Biomakers in the ovary


  • Andrew Brechuck MD

    Corresponding author
    1. Division of Gynecologic Oncology, Duke University Medical Centre Durham, NC 27710
    • Division of Gynecologic Oncology, Duke University Medical Center, Box 3079, Durham, NC 27710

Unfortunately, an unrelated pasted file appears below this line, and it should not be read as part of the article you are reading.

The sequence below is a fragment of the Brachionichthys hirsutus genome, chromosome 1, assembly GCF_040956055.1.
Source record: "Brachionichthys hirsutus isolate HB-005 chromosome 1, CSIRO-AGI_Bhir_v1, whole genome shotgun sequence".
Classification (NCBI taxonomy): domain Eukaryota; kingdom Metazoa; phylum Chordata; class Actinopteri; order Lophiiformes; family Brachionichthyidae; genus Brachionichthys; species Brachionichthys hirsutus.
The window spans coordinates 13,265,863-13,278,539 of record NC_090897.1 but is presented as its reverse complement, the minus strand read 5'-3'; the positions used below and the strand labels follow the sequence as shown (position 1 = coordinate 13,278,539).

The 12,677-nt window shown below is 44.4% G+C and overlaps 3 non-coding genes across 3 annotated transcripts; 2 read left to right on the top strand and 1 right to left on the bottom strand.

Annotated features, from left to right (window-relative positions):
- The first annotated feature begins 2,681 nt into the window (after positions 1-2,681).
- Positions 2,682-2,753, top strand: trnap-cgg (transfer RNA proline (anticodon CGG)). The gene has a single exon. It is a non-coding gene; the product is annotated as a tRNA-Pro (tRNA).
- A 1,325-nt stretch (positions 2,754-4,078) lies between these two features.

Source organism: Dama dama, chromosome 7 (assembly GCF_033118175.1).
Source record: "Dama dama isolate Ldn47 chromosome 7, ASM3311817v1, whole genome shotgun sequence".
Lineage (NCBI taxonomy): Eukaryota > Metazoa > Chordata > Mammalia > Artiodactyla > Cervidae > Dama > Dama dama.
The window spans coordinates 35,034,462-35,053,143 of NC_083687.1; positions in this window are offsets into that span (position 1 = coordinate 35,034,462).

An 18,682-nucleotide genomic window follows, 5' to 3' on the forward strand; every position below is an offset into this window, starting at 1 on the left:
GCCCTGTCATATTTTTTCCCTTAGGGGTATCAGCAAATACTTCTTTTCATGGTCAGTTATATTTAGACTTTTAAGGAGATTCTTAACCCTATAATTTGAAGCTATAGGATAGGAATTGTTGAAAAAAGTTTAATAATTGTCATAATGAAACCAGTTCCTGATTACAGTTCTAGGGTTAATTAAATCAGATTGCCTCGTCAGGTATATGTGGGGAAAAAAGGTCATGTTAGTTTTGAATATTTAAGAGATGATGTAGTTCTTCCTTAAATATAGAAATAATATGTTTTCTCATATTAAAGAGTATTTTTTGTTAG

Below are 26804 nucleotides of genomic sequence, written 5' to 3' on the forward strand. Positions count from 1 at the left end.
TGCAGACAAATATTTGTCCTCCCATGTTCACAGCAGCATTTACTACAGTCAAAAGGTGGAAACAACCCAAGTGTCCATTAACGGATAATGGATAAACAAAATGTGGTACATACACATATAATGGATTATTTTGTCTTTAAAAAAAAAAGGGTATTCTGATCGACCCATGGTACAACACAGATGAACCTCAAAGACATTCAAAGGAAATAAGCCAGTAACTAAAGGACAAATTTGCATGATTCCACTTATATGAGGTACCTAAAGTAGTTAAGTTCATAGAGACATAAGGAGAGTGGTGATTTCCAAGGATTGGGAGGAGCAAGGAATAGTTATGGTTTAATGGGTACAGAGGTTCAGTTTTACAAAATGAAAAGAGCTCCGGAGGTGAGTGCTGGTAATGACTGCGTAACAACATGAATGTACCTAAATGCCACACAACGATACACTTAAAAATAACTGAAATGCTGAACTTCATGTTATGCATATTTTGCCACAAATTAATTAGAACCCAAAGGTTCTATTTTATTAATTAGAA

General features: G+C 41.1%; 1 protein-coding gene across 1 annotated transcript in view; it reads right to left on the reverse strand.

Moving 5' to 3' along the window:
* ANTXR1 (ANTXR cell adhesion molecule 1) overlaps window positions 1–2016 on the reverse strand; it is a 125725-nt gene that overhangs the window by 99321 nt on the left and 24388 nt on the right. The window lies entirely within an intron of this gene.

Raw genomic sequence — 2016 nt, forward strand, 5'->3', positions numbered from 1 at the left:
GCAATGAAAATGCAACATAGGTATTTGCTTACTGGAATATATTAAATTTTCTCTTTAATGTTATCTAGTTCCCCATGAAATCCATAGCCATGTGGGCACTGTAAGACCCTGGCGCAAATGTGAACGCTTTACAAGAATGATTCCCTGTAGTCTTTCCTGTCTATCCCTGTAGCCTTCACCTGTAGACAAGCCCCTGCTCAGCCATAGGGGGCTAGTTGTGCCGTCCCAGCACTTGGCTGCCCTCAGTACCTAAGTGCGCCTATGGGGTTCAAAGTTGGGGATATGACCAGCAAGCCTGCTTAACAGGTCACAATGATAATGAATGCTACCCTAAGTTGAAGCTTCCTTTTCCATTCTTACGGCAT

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Alterations in specific oncogenes and tumor suppressor genes that serve as surrogate makers of malignant transformation have been identified in ovarian cancers. Overexpression of the HER-2/neuoncogene occurs in approximately 30% of breast and ovarian cancers. In most studies, HER-2/neu overexpression has correlated with poor survival. Although mutation of the K-ras oncogene has been found in some mucinous ovarian cancers, mutations in this gene appear to be more common in borderline ovarian tumors. Amplification of c-myc occurs in approximately 30% of ovarian cancers and is more frequently seen in serous cancers. Mutation of the p53 tumor suppressor gene, with resultant over experssion of mutant p53 protein, occurs in 50% of stage III/IV and 15% of Stage I/II ovarian cancers. Most p53 mutations in ovarian cancers are transitations, which suggest that they arise spontaneously rather than due to exogenous carcinogens. In contrast to the acquired genetic alterations described above that are a feature of sporadic ovarian cancers, a small fraction of epithelial ovarian cancers arise due to inherited genetic defects. Recently, the BRCAI tumor suppressor gene on chromosome 17q was identified and shown to be responsible for some cases of hereditary breast and ovarian cancer. Families in which mutations in this gene exist are usually characterized by early age of diease on set. Presently, it remains unclear what fraction of herediatry ovarian cancers are due to BRCAI mutations.